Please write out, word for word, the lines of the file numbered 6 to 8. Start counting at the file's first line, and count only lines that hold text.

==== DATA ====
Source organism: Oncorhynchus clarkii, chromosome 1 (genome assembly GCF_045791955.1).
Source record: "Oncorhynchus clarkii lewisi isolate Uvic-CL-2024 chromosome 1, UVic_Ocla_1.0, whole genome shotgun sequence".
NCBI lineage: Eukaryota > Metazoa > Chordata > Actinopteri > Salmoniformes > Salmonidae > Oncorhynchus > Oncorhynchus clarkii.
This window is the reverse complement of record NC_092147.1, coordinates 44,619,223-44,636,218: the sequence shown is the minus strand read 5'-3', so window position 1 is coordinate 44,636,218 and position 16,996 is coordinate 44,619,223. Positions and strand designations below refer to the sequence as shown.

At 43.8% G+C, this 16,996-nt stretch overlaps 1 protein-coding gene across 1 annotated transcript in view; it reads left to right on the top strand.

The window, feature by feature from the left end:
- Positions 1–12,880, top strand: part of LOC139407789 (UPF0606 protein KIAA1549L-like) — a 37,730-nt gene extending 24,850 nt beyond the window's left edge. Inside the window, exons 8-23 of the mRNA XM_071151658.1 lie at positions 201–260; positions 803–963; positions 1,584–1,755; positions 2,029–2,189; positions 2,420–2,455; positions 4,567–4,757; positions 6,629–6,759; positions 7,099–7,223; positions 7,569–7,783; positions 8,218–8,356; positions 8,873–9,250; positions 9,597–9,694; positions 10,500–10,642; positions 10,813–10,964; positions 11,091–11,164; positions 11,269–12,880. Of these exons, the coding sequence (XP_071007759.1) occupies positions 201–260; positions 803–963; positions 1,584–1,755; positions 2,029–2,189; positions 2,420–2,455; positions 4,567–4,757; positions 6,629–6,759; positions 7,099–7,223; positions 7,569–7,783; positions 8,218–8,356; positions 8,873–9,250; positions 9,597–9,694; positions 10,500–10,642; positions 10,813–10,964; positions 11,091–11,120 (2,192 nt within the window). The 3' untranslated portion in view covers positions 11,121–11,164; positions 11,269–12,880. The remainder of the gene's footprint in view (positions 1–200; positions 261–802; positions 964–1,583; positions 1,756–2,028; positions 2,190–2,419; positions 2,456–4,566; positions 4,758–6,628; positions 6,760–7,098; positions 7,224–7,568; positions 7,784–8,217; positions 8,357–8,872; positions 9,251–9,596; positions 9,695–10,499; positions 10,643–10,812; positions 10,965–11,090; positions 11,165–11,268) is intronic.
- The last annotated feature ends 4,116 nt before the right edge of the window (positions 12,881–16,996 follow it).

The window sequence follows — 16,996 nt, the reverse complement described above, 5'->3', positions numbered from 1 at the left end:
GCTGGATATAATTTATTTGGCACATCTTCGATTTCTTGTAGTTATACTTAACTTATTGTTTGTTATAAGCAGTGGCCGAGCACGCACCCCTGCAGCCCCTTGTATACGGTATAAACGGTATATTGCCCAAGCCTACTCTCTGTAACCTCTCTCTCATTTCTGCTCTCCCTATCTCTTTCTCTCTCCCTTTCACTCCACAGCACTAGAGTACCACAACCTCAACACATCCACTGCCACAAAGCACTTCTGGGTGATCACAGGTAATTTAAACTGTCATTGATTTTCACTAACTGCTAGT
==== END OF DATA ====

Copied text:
The window, feature by feature from the left end:
- Positions 1–12,880, top strand: part of LOC139407789 (UPF0606 protein KIAA1549L-like) — a 37,730-nt gene extending 24,850 nt beyond the window's left edge. Inside the window, exons 8-23 of the mRNA XM_071151658.1 lie at positions 201–260; positions 803–963; positions 1,584–1,755; positions 2,029–2,189; positions 2,420–2,455; positions 4,567–4,757; positions 6,629–6,759; positions 7,099–7,223; positions 7,569–7,783; positions 8,218–8,356; positions 8,873–9,250; positions 9,597–9,694; positions 10,500–10,642; positions 10,813–10,964; positions 11,091–11,164; positions 11,269–12,880. Of these exons, the coding sequence (XP_071007759.1) occupies positions 201–260; positions 803–963; positions 1,584–1,755; positions 2,029–2,189; positions 2,420–2,455; positions 4,567–4,757; positions 6,629–6,759; positions 7,099–7,223; positions 7,569–7,783; positions 8,218–8,356; positions 8,873–9,250; positions 9,597–9,694; positions 10,500–10,642; positions 10,813–10,964; positions 11,091–11,120 (2,192 nt within the window). The 3' untranslated portion in view covers positions 11,121–11,164; positions 11,269–12,880. The remainder of the gene's footprint in view (positions 1–200; positions 261–802; positions 964–1,583; positions 1,756–2,028; positions 2,190–2,419; positions 2,456–4,566; positions 4,758–6,628; positions 6,760–7,098; positions 7,224–7,568; positions 7,784–8,217; positions 8,357–8,872; positions 9,251–9,596; positions 9,695–10,499; positions 10,643–10,812; positions 10,965–11,090; positions 11,165–11,268) is intronic.
- The last annotated feature ends 4,116 nt before the right edge of the window (positions 12,881–16,996 follow it).